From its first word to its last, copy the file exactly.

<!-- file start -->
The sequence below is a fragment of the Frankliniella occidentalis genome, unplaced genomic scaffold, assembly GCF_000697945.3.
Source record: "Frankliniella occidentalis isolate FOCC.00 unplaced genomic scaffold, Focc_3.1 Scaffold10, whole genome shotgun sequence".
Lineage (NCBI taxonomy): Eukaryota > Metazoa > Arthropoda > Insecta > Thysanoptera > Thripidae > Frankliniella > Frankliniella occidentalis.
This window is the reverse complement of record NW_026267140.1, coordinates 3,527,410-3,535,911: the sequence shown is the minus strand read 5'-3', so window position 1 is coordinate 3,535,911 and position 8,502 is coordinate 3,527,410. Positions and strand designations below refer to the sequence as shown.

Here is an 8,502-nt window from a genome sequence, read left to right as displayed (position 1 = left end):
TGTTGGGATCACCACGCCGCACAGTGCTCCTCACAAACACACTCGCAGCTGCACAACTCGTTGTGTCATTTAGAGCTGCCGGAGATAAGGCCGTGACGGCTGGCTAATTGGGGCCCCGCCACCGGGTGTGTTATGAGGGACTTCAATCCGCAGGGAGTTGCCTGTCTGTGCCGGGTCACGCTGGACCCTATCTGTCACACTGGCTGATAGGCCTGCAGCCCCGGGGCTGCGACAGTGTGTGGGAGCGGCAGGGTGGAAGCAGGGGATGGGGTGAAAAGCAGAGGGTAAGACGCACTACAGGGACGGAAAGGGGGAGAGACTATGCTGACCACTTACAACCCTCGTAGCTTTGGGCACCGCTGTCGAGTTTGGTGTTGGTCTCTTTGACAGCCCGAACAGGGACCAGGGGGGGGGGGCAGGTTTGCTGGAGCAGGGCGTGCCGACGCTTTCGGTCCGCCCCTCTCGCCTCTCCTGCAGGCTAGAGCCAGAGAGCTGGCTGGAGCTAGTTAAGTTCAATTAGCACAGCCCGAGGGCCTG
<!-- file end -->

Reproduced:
The sequence below is a fragment of the Frankliniella occidentalis genome, unplaced genomic scaffold, assembly GCF_000697945.3.
Source record: "Frankliniella occidentalis isolate FOCC.00 unplaced genomic scaffold, Focc_3.1 Scaffold10, whole genome shotgun sequence".
Lineage (NCBI taxonomy): Eukaryota > Metazoa > Arthropoda > Insecta > Thysanoptera > Thripidae > Frankliniella > Frankliniella occidentalis.
This window is the reverse complement of record NW_026267140.1, coordinates 3,527,410-3,535,911: the sequence shown is the minus strand read 5'-3', so window position 1 is coordinate 3,535,911 and position 8,502 is coordinate 3,527,410. Positions and strand designations below refer to the sequence as shown.

Here is an 8,502-nt window from a genome sequence, read left to right as displayed (position 1 = left end):
TGTTGGGATCACCACGCCGCACAGTGCTCCTCACAAACACACTCGCAGCTGCACAACTCGTTGTGTCATTTAGAGCTGCCGGAGATAAGGCCGTGACGGCTGGCTAATTGGGGCCCCGCCACCGGGTGTGTTATGAGGGACTTCAATCCGCAGGGAGTTGCCTGTCTGTGCCGGGTCACGCTGGACCCTATCTGTCACACTGGCTGATAGGCCTGCAGCCCCGGGGCTGCGACAGTGTGTGGGAGCGGCAGGGTGGAAGCAGGGGATGGGGTGAAAAGCAGAGGGTAAGACGCACTACAGGGACGGAAAGGGGGAGAGACTATGCTGACCACTTACAACCCTCGTAGCTTTGGGCACCGCTGTCGAGTTTGGTGTTGGTCTCTTTGACAGCCCGAACAGGGACCAGGGGGGGGGGGCAGGTTTGCTGGAGCAGGGCGTGCCGACGCTTTCGGTCCGCCCCTCTCGCCTCTCCTGCAGGCTAGAGCCAGAGAGCTGGCTGGAGCTAGTTAAGTTCAATTAGCACAGCCCGAGGGCCTG